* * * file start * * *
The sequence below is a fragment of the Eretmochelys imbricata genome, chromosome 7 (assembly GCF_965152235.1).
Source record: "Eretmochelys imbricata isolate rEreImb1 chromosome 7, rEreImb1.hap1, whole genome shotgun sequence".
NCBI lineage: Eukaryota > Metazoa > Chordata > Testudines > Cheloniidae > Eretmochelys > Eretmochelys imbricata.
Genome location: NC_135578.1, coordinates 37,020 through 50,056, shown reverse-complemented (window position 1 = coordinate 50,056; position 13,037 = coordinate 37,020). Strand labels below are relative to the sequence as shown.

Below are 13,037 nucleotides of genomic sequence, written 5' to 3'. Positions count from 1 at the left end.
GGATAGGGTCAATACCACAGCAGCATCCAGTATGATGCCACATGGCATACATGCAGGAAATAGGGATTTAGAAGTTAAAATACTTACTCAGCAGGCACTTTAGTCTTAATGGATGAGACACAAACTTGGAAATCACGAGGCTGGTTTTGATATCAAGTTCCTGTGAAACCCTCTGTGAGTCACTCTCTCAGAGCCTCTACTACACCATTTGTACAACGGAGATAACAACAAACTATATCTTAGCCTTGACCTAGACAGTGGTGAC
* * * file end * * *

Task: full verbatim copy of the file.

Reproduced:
The sequence below is a fragment of the Eretmochelys imbricata genome, chromosome 7 (assembly GCF_965152235.1).
Source record: "Eretmochelys imbricata isolate rEreImb1 chromosome 7, rEreImb1.hap1, whole genome shotgun sequence".
NCBI lineage: Eukaryota > Metazoa > Chordata > Testudines > Cheloniidae > Eretmochelys > Eretmochelys imbricata.
Genome location: NC_135578.1, coordinates 37,020 through 50,056, shown reverse-complemented (window position 1 = coordinate 50,056; position 13,037 = coordinate 37,020). Strand labels below are relative to the sequence as shown.

Below are 13,037 nucleotides of genomic sequence, written 5' to 3'. Positions count from 1 at the left end.
GGATAGGGTCAATACCACAGCAGCATCCAGTATGATGCCACATGGCATACATGCAGGAAATAGGGATTTAGAAGTTAAAATACTTACTCAGCAGGCACTTTAGTCTTAATGGATGAGACACAAACTTGGAAATCACGAGGCTGGTTTTGATATCAAGTTCCTGTGAAACCCTCTGTGAGTCACTCTCTCAGAGCCTCTACTACACCATTTGTACAACGGAGATAACAACAAACTATATCTTAGCCTTGACCTAGACAGTGGTGAC